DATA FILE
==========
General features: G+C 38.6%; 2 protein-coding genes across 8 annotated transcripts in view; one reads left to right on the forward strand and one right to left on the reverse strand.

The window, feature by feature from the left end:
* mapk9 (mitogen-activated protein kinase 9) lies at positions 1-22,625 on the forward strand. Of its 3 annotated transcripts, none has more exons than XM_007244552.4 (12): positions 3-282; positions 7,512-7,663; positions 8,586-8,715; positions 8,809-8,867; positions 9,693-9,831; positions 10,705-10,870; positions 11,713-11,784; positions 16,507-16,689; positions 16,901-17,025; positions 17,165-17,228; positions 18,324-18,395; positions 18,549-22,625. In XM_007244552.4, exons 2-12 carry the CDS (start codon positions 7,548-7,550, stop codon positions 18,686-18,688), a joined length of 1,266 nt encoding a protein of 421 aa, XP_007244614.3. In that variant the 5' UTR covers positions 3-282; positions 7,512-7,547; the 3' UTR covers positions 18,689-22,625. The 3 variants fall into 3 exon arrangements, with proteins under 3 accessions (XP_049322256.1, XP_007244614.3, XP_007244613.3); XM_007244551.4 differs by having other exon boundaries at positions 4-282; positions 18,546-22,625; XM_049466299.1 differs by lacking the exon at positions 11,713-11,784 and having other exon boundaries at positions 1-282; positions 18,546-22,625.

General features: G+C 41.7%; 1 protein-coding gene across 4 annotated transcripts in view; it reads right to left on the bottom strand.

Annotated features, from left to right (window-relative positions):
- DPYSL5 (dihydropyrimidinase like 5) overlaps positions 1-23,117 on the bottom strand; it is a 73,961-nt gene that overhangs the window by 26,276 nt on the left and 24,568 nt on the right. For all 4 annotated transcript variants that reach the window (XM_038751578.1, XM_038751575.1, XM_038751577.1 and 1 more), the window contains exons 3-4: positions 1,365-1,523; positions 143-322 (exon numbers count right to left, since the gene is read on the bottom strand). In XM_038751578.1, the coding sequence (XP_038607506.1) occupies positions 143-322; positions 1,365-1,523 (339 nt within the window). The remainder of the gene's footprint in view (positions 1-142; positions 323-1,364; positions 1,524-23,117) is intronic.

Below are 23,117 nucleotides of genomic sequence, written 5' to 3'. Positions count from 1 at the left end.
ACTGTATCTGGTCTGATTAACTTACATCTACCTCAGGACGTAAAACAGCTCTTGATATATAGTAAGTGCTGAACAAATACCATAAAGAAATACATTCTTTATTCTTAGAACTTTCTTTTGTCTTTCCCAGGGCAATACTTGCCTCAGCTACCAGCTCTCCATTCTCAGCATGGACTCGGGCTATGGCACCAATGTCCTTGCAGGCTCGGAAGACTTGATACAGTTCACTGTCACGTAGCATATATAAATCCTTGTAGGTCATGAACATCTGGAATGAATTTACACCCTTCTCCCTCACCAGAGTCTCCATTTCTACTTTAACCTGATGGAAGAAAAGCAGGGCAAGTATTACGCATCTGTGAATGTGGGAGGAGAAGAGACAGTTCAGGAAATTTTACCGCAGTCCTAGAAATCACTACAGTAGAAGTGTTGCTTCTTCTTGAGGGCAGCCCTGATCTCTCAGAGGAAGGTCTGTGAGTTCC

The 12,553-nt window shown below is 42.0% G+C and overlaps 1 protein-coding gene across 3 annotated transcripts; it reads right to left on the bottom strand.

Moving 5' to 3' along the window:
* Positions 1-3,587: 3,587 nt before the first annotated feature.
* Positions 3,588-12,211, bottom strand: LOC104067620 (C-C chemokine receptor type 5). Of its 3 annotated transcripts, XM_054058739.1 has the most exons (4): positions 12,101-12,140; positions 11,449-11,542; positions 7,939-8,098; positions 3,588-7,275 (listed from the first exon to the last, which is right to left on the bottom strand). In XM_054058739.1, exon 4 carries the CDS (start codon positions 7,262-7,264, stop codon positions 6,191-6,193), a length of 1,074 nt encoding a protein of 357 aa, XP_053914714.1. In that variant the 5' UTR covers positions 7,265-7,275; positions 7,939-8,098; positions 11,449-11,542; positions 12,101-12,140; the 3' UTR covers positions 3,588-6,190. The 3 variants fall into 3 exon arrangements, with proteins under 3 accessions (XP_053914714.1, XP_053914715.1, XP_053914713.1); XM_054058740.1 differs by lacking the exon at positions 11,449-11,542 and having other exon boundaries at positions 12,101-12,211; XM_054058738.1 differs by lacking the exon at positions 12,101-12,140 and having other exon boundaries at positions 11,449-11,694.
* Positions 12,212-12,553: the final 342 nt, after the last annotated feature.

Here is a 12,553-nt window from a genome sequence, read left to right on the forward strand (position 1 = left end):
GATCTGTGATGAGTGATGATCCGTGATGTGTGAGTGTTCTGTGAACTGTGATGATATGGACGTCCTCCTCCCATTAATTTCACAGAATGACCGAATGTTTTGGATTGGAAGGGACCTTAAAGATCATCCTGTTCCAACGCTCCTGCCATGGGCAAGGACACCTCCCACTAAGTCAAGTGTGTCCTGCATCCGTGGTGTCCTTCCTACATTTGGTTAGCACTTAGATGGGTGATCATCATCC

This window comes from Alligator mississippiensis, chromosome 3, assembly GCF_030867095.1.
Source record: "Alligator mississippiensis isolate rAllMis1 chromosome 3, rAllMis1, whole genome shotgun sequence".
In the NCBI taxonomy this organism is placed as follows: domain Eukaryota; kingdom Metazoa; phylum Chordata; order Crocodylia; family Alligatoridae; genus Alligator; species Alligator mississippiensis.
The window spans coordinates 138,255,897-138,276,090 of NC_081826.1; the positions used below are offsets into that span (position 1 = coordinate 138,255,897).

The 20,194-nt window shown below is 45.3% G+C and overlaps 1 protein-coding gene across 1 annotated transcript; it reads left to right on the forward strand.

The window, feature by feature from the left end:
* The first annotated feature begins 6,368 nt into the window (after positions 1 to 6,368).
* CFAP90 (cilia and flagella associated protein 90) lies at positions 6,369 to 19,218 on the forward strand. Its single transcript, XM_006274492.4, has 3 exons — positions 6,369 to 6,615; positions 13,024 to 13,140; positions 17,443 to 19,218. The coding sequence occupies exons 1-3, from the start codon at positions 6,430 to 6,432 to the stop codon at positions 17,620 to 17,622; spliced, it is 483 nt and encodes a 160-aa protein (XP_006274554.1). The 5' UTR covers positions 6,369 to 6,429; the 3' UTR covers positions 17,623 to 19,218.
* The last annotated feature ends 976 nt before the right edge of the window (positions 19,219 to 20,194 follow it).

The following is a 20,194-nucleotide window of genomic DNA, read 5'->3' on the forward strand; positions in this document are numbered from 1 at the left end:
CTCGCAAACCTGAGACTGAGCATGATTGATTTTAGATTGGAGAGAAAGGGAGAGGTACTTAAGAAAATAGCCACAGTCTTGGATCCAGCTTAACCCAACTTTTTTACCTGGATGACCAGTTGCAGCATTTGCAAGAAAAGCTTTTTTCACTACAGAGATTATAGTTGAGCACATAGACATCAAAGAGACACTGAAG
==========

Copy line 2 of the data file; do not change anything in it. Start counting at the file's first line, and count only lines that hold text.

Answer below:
The window, feature by feature from the left end: